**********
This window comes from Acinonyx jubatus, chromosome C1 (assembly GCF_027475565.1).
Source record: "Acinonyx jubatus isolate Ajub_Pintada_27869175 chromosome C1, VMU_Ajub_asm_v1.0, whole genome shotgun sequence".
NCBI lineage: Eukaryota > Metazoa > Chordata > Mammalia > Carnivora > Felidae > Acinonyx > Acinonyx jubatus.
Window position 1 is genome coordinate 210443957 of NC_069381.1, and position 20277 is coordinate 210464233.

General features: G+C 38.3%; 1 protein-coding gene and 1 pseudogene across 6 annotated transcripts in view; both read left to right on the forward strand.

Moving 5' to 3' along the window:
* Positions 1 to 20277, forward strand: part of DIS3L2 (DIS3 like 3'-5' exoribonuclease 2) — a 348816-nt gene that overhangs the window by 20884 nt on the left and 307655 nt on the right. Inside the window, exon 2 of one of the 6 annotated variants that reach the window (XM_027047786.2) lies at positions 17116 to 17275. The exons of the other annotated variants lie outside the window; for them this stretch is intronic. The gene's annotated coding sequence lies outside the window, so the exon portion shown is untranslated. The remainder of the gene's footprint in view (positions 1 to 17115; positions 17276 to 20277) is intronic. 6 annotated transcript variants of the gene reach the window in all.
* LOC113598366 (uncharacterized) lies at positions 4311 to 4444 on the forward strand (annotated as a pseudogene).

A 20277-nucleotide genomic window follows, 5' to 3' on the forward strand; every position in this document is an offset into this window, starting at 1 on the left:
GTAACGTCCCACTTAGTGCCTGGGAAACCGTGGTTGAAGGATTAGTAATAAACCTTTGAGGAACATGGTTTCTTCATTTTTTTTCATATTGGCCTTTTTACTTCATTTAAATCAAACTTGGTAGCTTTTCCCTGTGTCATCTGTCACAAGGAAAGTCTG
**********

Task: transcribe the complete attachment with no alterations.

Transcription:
This window comes from Acinonyx jubatus, chromosome C1 (assembly GCF_027475565.1).
Source record: "Acinonyx jubatus isolate Ajub_Pintada_27869175 chromosome C1, VMU_Ajub_asm_v1.0, whole genome shotgun sequence".
NCBI lineage: Eukaryota > Metazoa > Chordata > Mammalia > Carnivora > Felidae > Acinonyx > Acinonyx jubatus.
Window position 1 is genome coordinate 210443957 of NC_069381.1, and position 20277 is coordinate 210464233.

General features: G+C 38.3%; 1 protein-coding gene and 1 pseudogene across 6 annotated transcripts in view; both read left to right on the forward strand.

Moving 5' to 3' along the window:
* Positions 1 to 20277, forward strand: part of DIS3L2 (DIS3 like 3'-5' exoribonuclease 2) — a 348816-nt gene that overhangs the window by 20884 nt on the left and 307655 nt on the right. Inside the window, exon 2 of one of the 6 annotated variants that reach the window (XM_027047786.2) lies at positions 17116 to 17275. The exons of the other annotated variants lie outside the window; for them this stretch is intronic. The gene's annotated coding sequence lies outside the window, so the exon portion shown is untranslated. The remainder of the gene's footprint in view (positions 1 to 17115; positions 17276 to 20277) is intronic. 6 annotated transcript variants of the gene reach the window in all.
* LOC113598366 (uncharacterized) lies at positions 4311 to 4444 on the forward strand (annotated as a pseudogene).

A 20277-nucleotide genomic window follows, 5' to 3' on the forward strand; every position in this document is an offset into this window, starting at 1 on the left:
GTAACGTCCCACTTAGTGCCTGGGAAACCGTGGTTGAAGGATTAGTAATAAACCTTTGAGGAACATGGTTTCTTCATTTTTTTTCATATTGGCCTTTTTACTTCATTTAAATCAAACTTGGTAGCTTTTCCCTGTGTCATCTGTCACAAGGAAAGTCTG